Bepis and Pebis
That’s no doubt the case with “bepis,” a fascinating neologism traced to a 2011 YouTube video that gives this as the proper pronunciation of “penis.” Bepis can be derived a couple of ways — as a transposition of the typo “pebis” (a pretty great penis alternative in its own right, not least because of its proximity to “pubes” and “pubis”), or as a corruption of the Pepsi soda brand. The “bepis” phenomenon represents confluence of these factors, as meme expert Jay Hathaway has laid out in a Daily Dot explainer, and so a handy in-joke for a certain digital tribe: 4chan-adjacent shitposters who watch anime TV and movies — which avoid violating Pepsi’s copyright with these variants.
Across the board, you notice how the addition of a specific letter flips a linguistic switch: If you want to unlock a word’s meme potential, just mangle it with an incongruous b — an automatically hilarious stumbling block, particularly if confused with or deployed near its plosive twin, p. This was the basis of a massively popular (and controversial) memeworld trend, also covered by Hathaway, that had creators peppering their posts with the red “B” ideogram emoji wherever they could. First popularized within Black Twitter, Hathaway notes, the B memes are theoretically “borrowing from a Blood gang tradition of replacing the letter ‘C’ with a ‘B,’ to erase the rival Crips from the alphabet.” Soon enough, however, they were a kind of meta commentary on virality, trendhunting and the malleability of language. “B” is a chaotic agent, rendering all as nonsense.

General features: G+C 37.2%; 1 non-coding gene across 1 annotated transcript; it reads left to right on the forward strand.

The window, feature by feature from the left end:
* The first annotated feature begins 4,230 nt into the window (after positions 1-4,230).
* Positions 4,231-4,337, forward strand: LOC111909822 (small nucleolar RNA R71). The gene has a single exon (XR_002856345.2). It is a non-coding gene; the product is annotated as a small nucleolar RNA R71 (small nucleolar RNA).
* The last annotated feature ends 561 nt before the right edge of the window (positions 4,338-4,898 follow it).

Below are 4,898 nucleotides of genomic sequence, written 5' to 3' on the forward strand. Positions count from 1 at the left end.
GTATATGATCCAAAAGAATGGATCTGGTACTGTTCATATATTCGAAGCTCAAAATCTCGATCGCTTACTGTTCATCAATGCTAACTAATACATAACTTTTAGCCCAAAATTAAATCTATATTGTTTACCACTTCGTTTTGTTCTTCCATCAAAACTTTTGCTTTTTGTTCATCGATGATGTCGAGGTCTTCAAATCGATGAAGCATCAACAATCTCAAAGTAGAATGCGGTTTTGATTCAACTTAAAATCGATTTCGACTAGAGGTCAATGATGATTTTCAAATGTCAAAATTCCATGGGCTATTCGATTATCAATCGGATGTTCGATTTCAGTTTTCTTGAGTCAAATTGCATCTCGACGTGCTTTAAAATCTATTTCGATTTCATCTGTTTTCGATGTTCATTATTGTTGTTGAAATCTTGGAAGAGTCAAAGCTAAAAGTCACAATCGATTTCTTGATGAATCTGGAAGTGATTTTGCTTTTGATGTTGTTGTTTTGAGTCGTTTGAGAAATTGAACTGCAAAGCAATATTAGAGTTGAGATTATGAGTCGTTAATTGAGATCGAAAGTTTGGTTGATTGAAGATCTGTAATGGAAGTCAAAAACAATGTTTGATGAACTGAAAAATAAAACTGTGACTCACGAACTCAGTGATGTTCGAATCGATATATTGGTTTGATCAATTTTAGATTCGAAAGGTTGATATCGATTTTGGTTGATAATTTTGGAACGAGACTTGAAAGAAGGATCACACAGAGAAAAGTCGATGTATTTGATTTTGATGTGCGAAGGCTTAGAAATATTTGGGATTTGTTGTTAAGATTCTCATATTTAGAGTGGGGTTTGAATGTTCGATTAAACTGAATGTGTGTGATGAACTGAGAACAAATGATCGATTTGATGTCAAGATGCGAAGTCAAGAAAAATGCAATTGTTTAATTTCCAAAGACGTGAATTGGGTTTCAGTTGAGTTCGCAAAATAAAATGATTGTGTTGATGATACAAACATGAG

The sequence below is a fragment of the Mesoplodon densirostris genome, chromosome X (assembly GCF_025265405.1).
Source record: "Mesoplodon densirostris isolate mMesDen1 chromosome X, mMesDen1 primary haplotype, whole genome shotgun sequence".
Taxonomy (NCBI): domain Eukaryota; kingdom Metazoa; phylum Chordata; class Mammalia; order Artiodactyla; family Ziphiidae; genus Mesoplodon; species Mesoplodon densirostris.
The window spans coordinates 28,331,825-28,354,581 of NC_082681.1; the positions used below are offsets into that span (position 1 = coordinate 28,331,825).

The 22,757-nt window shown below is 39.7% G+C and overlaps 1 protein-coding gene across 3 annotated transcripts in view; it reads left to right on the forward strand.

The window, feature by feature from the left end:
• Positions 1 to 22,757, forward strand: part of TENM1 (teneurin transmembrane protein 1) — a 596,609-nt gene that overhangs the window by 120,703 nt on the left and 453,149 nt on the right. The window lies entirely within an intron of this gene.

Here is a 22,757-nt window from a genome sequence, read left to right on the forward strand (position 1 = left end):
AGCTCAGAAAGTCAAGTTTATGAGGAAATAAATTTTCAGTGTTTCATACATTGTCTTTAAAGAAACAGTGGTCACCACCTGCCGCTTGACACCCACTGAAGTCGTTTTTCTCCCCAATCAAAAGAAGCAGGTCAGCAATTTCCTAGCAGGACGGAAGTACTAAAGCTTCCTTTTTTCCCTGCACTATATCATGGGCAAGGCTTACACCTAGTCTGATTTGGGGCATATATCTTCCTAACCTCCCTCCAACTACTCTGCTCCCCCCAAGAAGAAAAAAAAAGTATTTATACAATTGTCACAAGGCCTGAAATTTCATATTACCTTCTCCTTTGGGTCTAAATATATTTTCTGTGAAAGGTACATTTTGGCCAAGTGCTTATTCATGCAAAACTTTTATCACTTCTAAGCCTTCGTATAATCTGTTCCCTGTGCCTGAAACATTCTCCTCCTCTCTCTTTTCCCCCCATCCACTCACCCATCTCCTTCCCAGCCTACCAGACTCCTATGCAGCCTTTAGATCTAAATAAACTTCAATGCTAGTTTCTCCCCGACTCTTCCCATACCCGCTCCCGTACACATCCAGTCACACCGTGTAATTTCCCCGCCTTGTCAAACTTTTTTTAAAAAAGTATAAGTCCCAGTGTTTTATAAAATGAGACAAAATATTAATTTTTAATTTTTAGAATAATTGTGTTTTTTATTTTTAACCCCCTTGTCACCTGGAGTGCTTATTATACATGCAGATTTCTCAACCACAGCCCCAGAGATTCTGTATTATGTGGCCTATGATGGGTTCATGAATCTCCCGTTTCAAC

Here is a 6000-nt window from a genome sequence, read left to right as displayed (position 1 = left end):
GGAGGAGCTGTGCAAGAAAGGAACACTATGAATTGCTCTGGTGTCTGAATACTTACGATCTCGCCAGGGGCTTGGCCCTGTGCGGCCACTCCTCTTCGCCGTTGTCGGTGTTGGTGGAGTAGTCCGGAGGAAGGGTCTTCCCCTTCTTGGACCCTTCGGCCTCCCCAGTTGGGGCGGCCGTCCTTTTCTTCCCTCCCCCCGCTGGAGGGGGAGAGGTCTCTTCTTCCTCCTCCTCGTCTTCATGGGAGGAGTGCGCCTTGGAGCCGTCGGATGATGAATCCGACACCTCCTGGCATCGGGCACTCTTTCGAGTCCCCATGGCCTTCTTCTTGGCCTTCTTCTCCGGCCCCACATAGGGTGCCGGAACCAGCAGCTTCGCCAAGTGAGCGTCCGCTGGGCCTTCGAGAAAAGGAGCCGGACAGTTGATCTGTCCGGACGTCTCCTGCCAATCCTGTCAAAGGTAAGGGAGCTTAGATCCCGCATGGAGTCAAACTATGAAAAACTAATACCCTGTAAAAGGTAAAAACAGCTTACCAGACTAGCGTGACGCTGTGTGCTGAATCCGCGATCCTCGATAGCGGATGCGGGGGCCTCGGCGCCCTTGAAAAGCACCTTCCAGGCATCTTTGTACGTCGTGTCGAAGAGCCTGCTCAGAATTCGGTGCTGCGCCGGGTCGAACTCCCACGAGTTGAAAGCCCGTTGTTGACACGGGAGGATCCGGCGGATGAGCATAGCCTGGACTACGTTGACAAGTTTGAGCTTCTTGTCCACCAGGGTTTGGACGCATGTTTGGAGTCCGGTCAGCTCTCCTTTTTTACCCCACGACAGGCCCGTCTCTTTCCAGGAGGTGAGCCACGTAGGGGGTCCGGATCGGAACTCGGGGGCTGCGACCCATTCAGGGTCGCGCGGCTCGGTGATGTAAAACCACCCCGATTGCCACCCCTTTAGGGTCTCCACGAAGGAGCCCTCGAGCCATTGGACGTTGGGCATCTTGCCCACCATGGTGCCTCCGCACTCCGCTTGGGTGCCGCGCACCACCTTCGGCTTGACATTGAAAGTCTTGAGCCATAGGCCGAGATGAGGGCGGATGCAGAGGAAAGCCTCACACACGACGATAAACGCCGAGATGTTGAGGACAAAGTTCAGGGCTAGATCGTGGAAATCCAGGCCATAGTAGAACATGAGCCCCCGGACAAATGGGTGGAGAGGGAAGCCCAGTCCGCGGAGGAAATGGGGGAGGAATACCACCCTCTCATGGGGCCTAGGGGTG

What About the Bussy?
A related case is that of the word “bussy,” typically defined as a man’s anus: the “boy pussy” or “butt pussy.” Inherent to this graphic jargon is the idea that any guy penetrated during sex has appropriated something of the feminine. If he accepts a benis or bepis into his ass, this unappealing orifice — the cavity that so repulses Roosh — is remade into an eminently fuckable vagina. The rapper Azealia Banks has reinforced this parallel by marketing gendered “intimate” soaps under the names Pussypop and Bussyboy, and “bussy” as it appears in the popular imagination has much to do with submission bordering on degradation, of a piece with the phrase “I’m just a hole, sir,” a now canonical response to extreme hotness. The bussy is there, in a sense, to be wrecked.
Truly, there is no limit to what B-inflected permutations of male anatomical vocabulary can do — and this may well be the point. For so long we have suffered with a vision of the masculine form as utilitarian and undynamic, but a bit of gibberish like “pebis” makes it fresh and surprising once more. These are silly alphabetic scrambles, of course, though no less arbitrary than “real” words, and in their anarchic joy they allow for an understanding of a man’s body as something pliable, fluid, even innocent. Dick is boring. Cock is aggressive. “Benis”… well, you kinda want to see where that one goes.